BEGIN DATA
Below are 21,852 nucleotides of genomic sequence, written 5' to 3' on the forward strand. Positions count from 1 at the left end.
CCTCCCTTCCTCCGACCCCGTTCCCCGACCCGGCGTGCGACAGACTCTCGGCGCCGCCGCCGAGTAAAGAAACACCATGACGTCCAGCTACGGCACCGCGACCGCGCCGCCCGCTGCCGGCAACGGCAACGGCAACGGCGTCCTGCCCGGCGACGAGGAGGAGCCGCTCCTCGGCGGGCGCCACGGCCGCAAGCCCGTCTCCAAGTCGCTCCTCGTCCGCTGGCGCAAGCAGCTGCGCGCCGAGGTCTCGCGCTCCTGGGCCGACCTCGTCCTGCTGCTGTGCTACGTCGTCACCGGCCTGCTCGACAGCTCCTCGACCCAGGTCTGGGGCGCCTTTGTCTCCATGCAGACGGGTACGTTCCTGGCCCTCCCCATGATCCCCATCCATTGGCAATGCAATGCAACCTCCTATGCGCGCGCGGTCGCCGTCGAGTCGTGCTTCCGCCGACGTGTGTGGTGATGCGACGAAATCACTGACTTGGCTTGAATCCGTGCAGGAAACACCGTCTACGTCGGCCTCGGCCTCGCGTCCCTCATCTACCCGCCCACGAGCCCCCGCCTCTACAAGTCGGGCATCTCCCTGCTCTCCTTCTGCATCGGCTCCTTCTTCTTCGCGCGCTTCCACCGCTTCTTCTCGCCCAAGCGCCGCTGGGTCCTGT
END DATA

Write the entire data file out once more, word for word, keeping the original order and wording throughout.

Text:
Below are 21,852 nucleotides of genomic sequence, written 5' to 3' on the forward strand. Positions count from 1 at the left end.
CCTCCCTTCCTCCGACCCCGTTCCCCGACCCGGCGTGCGACAGACTCTCGGCGCCGCCGCCGAGTAAAGAAACACCATGACGTCCAGCTACGGCACCGCGACCGCGCCGCCCGCTGCCGGCAACGGCAACGGCAACGGCGTCCTGCCCGGCGACGAGGAGGAGCCGCTCCTCGGCGGGCGCCACGGCCGCAAGCCCGTCTCCAAGTCGCTCCTCGTCCGCTGGCGCAAGCAGCTGCGCGCCGAGGTCTCGCGCTCCTGGGCCGACCTCGTCCTGCTGCTGTGCTACGTCGTCACCGGCCTGCTCGACAGCTCCTCGACCCAGGTCTGGGGCGCCTTTGTCTCCATGCAGACGGGTACGTTCCTGGCCCTCCCCATGATCCCCATCCATTGGCAATGCAATGCAACCTCCTATGCGCGCGCGGTCGCCGTCGAGTCGTGCTTCCGCCGACGTGTGTGGTGATGCGACGAAATCACTGACTTGGCTTGAATCCGTGCAGGAAACACCGTCTACGTCGGCCTCGGCCTCGCGTCCCTCATCTACCCGCCCACGAGCCCCCGCCTCTACAAGTCGGGCATCTCCCTGCTCTCCTTCTGCATCGGCTCCTTCTTCTTCGCGCGCTTCCACCGCTTCTTCTCGCCCAAGCGCCGCTGGGTCCTGT